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Published: July 1, 2001

 
 

Why Cisco Fell: Outsourcing and Its Perils

Cisco. Sony. Palm. Contract manufacturers gave OEMs more supply chain headaches than solutions. What went wrong. What needs to be done.

This article was originally published by Booz & Company

Perhaps no company underscored the limitless potential of the New Economy more than Cisco Systems Inc. Last year, Cisco was poised to become the world’s first trillion-dollar enterprise, wielding a market cap greater than that of General Electric Company in pursuit of annual revenue growth projected at 30 to 40 percent.

Two of the things that gave Cisco its glow were its development of a virtual supply chain with limitless capacity and its ability to provide extraordinarily high reliability to its customers. Another apparent strength was its approach to manufacturing: It didn’t build most of what it sold. John Chambers, president and CEO, once explained, “Our approach is something we call ‘global virtual manufacturing.’ First, we’ve established manufacturing plants all over the world. We’ve also developed close arrangements with major CEMs [contract equipment manufacturers]. So when we work together with our CEMs — and if we do our job right — the customers can’t tell the difference between my own plants and my CEMs’ in Taiwan and elsewhere.”

A specialist in creating network infrastructure hardware for data and telecommunications companies, Cisco prospered as the Internet burgeoned. Between 1998 and 2000, its revenues grew by a compound annual rate of 49 percent; gross profit rose 48 percent; net income increased 42 percent.

By all outside appearances, Cisco was the picture of health and prosperity. But hidden problems were mounting. Early last year, shortages of memory and optical components began paralyzing one path of production. For the first time, Cisco’s supply chain began to experience the kind of growing pains that affected its earnings. When the telecommunications infrastructure experienced a severe downturn, customer orders began to dry up … and Cisco neglected to turn off its supply chain. Orders went out, parts began to pile up. Its raw-parts inventory ballooned more than 300 percent from the third quarter to the fourth quarter of 2000. Cisco’s problems culminated in a $2.25 billion write-down. In short, Cisco simply wasn’t able to scale up or down as quickly as it thought it could.

Cisco is not alone in its sudden confrontation of problems in the supply chain. Witness:

  • The Sony Corporation: A shortage of PlayStation 2 graphic chips in September 2000 meant that it could ship only half the consoles it wanted for its U.S. launch.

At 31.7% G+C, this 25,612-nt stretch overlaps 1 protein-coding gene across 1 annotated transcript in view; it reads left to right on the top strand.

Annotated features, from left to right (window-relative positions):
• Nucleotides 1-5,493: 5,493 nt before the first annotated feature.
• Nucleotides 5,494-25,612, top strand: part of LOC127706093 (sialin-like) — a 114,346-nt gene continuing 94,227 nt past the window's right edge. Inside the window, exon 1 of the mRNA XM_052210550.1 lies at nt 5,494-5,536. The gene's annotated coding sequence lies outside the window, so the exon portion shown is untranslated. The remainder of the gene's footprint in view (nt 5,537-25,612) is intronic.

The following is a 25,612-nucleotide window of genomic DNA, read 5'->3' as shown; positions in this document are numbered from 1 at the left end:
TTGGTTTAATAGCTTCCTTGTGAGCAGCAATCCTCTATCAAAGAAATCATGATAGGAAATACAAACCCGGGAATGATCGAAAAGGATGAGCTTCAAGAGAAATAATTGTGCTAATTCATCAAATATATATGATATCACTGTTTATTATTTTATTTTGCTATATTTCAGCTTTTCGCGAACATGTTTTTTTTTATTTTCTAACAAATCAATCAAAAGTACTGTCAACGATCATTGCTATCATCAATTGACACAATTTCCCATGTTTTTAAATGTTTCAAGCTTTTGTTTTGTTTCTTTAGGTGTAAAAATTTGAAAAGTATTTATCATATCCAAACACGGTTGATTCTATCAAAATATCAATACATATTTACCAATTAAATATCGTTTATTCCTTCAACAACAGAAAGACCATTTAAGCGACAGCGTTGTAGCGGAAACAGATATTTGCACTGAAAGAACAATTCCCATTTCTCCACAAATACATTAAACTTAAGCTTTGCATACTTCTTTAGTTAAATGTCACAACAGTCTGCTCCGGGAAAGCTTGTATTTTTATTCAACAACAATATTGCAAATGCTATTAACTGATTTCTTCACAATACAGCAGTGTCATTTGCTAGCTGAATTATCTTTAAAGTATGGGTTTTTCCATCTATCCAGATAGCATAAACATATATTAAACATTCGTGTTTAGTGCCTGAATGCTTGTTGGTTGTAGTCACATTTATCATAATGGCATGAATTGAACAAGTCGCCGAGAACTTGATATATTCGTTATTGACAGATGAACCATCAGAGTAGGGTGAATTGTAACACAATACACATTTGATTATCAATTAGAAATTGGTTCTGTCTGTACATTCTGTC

• Apple Computer Inc.: Because supplier Motorola was unable to provide enough G4 chips in late 1999, Apple’s ability to fill orders was sliced in half.
  • Philips (Koninklijke Philips Electronics NV): Suppliers’ inability to produce sufficient flash memory chips threatened to disrupt production of 18 million telephones in 2000.
  • Palm Inc.: Recent revenues might have been 10 to 40 percent higher if Palm had had access to all the liquid crystal displays (LCDs) it needed.
  • The Compaq Computer Corporation: Starting in 1999, an inventory-less strategy led to shortages of LCDs, capacitors, resistors, and flash memory — and unfilled orders for 600,000 to 700,000 handheld devices.

All these companies had one thing in common: They had outsourced their manufacturing of essential components without a full understanding of the changes required in their business models. They didn’t translate the old practices that had made them successful into their new business relationships. They hadn’t adequately codified informal communications practices and channels within their supply chain. They didn’t align incentives through contract terms and agreements, which rendered it almost impossible for the supply chain to scale up in relationship to a hit product, or scale down in response to declining demand.

Outsourcing hasn’t lived up to expectations for many reasons — some foreseeable and others unexpected. In the enthusiastic rush to outsource, many original equipment manufacturers, or OEMs, didn’t understand how the old model worked, and never took time to understand the newer CEM business model. The result: A one–two combination that sent them reeling. Not only were they unable to take advantage of the full benefits of outsourcing, but they also exposed themselves to new and different types of risk. When outsourcing didn’t work, they exacerbated their problem by pulling the wrong levers trying to fix it.

 
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Resources

  1. Scott Buckhout, Edward Frey, and Joseph Nemec Jr., “Making ERP Succeed: Turning Fear into Promise,” s+b, Second Quarter 1999; Click here.
  2. Lawrence M. Fisher, “From Vertical to Virtual: How Nortel’s Supplier Alliances Extend the Enterprise,” s+b, First Quarter 2001; Click here.
  3. Keith Oliver, Anne Chung, and Nick Samanich, “Beyond Utopia: The Realist’s Guide to Internet-Enabled Supply Chain Management,” s+b, Second Quarter 2001; Click here.
 
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